On June 7, 2000, the Sixth Circuit Court of Appeals found in the case of Bartell v. Lohiser, et al, that a qualified immunity exists under certain circumstances for non-profit child care agencies and their employees.
The plaintiff brought suit against the Michigan Family Independence Agency (“FIA”), Lutheran Social Services of Michigan (“LSS”) and others, asserting that they violated various federal and state laws in terminating her parental rights to raise her son. The Federal District Court granted Defendants’ Motions for Summary Judgment, holding that FIA, LSS and their respective employees were shielded from liability by the doctrine of qualified immunity. The Sixth Circuit affirmed the District Court’s Judgment. The complaint filed by Bartell was a seven-count complaint against FIA, LSS, various FIA and LSS employees and others. The complaint alleged violations of federal claims under 42 U.S.C. §§1983, 1985 and 1986; the Americans with Disabilities Act, and the Rehabilitation Act. There were also claims for negligence and intentional infliction of emotional distress and breach of the Michigan Handicapper’s Civil Rights Act.
The Court rejected Bartell’s argument that qualified immunity is unavailable to LSS and its employees because they are “non-governmental actors.” The Court concluded that LSS is a non-profit corporation and is closely supervised by FIA. The Court found that FIA only purchases private foster care services when it cannot meet the needs of a particular child. Further, FIA appoints a caseworker to monitor LSS’ foster care plans and, in this particular case, the FIA caseworker specifically approved LSS’ plans for Bartell’s son. In support of its decision that qualified immunity was applicable in this case, the Sixth Circuit stated that “…the purposes of qualified immunity apply with particular force to the foster care services provided by LSS. Decisions pertaining to the welfare of a child, which may, as in this case, result in the termination of the natural bond between parent and child, require the deliberate and careful exercise of official discretion in ways that few public positions can match. The necessity that this delicate process not be over-burdened with encumbering litigation comports entirely with the Harlow Court’s formulation of the purposes of qualified immunity protection.”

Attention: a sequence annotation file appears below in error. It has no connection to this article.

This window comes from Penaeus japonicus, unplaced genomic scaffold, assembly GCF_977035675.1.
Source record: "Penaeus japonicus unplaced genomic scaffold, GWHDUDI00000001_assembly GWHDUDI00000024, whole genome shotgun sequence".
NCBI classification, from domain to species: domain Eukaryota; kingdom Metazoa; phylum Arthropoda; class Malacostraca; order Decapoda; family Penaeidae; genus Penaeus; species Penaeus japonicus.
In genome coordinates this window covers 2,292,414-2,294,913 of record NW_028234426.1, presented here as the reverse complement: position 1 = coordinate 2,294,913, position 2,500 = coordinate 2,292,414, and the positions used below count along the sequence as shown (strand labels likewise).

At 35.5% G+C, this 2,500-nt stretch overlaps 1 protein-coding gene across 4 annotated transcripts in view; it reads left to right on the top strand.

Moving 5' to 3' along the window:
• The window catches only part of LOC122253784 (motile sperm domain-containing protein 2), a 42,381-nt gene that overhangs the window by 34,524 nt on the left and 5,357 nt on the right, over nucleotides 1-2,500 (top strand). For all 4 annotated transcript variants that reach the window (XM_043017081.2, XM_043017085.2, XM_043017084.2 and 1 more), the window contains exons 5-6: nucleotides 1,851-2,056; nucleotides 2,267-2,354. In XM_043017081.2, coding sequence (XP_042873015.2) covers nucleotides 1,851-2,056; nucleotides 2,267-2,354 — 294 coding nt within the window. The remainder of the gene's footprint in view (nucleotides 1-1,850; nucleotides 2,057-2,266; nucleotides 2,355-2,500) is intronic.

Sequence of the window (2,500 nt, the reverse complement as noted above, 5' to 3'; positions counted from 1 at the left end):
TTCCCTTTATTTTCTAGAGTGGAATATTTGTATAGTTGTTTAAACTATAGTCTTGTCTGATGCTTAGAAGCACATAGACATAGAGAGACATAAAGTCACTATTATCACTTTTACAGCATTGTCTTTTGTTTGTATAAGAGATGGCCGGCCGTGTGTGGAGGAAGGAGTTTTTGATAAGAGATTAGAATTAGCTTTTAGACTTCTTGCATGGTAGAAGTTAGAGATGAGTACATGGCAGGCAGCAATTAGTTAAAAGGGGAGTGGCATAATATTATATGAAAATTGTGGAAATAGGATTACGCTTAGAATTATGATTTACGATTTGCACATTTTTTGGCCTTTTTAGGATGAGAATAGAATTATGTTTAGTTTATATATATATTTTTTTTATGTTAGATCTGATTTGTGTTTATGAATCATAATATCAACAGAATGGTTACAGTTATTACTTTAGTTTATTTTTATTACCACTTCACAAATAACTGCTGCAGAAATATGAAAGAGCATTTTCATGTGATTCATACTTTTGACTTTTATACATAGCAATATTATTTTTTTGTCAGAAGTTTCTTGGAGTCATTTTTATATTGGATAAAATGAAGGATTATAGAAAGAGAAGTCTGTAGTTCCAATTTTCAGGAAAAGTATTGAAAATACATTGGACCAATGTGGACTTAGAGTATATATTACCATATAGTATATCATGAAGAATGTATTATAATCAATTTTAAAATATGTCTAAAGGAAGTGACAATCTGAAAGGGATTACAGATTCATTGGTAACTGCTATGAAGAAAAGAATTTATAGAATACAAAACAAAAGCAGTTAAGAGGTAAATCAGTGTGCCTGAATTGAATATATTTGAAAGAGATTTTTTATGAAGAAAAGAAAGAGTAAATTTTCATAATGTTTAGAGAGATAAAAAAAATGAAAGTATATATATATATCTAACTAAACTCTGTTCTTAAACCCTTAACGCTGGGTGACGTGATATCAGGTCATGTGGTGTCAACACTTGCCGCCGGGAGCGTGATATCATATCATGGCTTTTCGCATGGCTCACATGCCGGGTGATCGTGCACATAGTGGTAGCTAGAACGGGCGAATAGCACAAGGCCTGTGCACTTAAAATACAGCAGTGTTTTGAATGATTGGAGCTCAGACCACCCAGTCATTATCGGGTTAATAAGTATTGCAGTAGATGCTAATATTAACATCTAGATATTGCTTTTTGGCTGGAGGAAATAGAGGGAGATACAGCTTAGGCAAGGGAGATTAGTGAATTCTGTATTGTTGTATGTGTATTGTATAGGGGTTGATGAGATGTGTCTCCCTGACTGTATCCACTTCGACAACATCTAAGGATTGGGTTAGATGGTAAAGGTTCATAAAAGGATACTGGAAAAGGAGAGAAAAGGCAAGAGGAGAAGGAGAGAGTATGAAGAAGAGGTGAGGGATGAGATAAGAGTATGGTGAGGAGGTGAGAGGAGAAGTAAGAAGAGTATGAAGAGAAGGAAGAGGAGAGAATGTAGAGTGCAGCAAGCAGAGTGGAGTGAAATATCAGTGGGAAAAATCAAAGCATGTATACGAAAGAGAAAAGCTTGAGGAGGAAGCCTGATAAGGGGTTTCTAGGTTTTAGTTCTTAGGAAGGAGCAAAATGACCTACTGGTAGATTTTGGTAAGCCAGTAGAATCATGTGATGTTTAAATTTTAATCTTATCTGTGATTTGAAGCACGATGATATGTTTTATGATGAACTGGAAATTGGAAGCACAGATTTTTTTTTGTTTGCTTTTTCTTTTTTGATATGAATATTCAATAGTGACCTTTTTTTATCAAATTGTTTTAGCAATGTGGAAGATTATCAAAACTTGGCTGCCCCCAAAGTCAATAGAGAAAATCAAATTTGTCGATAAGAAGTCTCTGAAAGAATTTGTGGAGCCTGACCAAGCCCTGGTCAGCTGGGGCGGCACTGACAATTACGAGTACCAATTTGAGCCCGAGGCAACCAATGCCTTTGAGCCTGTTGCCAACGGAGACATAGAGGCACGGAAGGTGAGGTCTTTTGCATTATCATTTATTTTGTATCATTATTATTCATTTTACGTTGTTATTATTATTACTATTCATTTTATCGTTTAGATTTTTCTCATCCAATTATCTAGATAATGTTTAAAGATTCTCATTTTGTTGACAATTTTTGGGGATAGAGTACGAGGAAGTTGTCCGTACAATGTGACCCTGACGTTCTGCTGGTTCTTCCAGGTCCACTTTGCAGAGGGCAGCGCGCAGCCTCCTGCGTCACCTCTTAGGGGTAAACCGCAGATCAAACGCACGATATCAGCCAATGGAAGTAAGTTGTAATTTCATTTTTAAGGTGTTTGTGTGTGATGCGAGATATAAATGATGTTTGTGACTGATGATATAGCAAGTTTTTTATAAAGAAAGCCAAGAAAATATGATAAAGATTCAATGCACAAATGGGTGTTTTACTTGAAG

Bartell also argued that the defendants terminated her custody of her son on the basis of her mental disabilities. She argued that this action violated her clearly established constitutional rights to due process and equal protection, in addition to her statutory rights under the Americans with Disabilities Act and the Rehabilitation Act. The Court agreed that there is a constitutional right to raise one’s child. The Court agreed that substantive due process requires that government may not deprive individuals of fundamental rights unless the action is necessary and supported by a compelling purpose. The Court found that Bartell does have a fundamental right to raise her son. However, the State also has a concomitant interest in the welfare and health of children in its jurisdiction. The Court found that in certain narrowly defined circumstances the State’s interest in a child’s well being may supercede that of a parent.
The Court of Appeals examined the findings of the District Court, which included evidence of Bartell’s suicide attempts, emotional instability, depression, inability to control her son’s behavior, involvement in abusive relationship, pathological behavior, and allegations of child abuse. They also reviewed the findings of the doctor who examined Bartell. The Court took pains to note that the conclusions of the doctor, many of which were based upon the verbal IQ test he administered, do not provide specific and empirical evidence of a correlation between the IQ test results and the ability of Bartell to care for her child. Consequently, the Court emphasized that its decision did not rest on the State’s characterizations of Bartell’s intellectual disabilities, but rather on the other findings, including abuse, depression, suicide attempts, and the like. Therefore, Bartell’s parental rights were not terminated in contravention of the Due Process Clause. For similar reasons, supported by the fact that defendants did provide Bartell with parental aides, parental classes and psychological therapy, the Court concluded that her parental rights were not taken as a result of her disability or failure to provide her accommodation because of her disability. Consequently, the Court concluded that the defendants’ decision to terminate Bartell’s parental rights was also not a violation of the Americans with Disabilities Act or the Rehabilitation Act.
This decision is good news for non-profit child care agencies, but it is not an absolute protection. Because it is a qualified immunity, care must be taken. In this case, the Court found that the requisite standards had been met because FIA, LSS and its respective employees were thorough, deliberate and acted with care. There were many facts to support the decision to terminate Bartell’s parental rights, beyond her alleged intellectual disabilities. Had LSS not acted in close association with and with direction from FIA, or had the decision to terminate parental rights been made on the basis of an IQ test without substantive facts demonstrating that the defendants’ decision was in the best interests of the child; the qualified immunity defense could well have failed.
If you would like further information on the Bartell decision or have questions regarding its impact on your agency, please feel free to contact the writer at Berry Moorman’s Detroit office.